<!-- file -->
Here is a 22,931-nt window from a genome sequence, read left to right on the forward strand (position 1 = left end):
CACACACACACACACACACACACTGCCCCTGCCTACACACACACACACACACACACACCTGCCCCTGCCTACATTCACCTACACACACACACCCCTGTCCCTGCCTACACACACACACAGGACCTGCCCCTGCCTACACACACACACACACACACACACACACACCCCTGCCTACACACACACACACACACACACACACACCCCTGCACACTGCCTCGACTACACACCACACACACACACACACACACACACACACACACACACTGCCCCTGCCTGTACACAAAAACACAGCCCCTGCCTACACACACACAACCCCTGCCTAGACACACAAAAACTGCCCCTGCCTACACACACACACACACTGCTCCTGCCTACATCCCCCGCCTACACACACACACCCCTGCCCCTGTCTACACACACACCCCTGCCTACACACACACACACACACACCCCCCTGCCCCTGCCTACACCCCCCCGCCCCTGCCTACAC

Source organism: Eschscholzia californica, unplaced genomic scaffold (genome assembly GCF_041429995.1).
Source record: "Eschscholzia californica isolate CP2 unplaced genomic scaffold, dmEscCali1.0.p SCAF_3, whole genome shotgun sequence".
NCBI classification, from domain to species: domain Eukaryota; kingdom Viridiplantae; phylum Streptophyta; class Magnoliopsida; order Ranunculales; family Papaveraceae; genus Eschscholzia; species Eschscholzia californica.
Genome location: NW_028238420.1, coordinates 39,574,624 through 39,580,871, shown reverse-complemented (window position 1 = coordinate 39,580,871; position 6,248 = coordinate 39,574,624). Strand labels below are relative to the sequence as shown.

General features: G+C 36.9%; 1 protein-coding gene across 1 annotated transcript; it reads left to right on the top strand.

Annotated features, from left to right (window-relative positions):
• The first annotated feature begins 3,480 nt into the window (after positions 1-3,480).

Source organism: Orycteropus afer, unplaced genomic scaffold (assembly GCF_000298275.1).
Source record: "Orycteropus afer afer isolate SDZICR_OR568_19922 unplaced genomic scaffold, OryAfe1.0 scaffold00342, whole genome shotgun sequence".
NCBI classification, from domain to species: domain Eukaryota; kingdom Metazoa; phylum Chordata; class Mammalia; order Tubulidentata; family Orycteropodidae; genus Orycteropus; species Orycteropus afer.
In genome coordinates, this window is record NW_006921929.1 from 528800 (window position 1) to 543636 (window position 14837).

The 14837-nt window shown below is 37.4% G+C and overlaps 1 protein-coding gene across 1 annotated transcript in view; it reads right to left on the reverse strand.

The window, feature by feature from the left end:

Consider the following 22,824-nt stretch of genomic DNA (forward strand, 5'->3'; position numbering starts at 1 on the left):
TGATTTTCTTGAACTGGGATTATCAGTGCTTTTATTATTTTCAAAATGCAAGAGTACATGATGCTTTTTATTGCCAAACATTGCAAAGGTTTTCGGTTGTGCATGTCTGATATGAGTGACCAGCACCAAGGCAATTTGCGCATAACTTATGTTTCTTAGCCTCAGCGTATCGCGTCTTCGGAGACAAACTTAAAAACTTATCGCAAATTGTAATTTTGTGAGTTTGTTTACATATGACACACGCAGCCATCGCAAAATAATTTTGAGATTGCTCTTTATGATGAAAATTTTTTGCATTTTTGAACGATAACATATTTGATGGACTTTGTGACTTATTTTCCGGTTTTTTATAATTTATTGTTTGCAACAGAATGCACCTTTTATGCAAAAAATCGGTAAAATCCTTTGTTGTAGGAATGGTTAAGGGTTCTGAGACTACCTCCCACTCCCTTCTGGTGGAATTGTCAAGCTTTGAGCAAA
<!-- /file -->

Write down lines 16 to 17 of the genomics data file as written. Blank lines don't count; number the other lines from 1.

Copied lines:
Consider the following 22,824-nt stretch of genomic DNA (forward strand, 5'->3'; position numbering starts at 1 on the left):
TGATTTTCTTGAACTGGGATTATCAGTGCTTTTATTATTTTCAAAATGCAAGAGTACATGATGCTTTTTATTGCCAAACATTGCAAAGGTTTTCGGTTGTGCATGTCTGATATGAGTGACCAGCACCAAGGCAATTTGCGCATAACTTATGTTTCTTAGCCTCAGCGTATCGCGTCTTCGGAGACAAACTTAAAAACTTATCGCAAATTGTAATTTTGTGAGTTTGTTTACATATGACACACGCAGCCATCGCAAAATAATTTTGAGATTGCTCTTTATGATGAAAATTTTTTGCATTTTTGAACGATAACATATTTGATGGACTTTGTGACTTATTTTCCGGTTTTTTATAATTTATTGTTTGCAACAGAATGCACCTTTTATGCAAAAAATCGGTAAAATCCTTTGTTGTAGGAATGGTTAAGGGTTCTGAGACTACCTCCCACTCCCTTCTGGTGGAATTGTCAAGCTTTGAGCAAA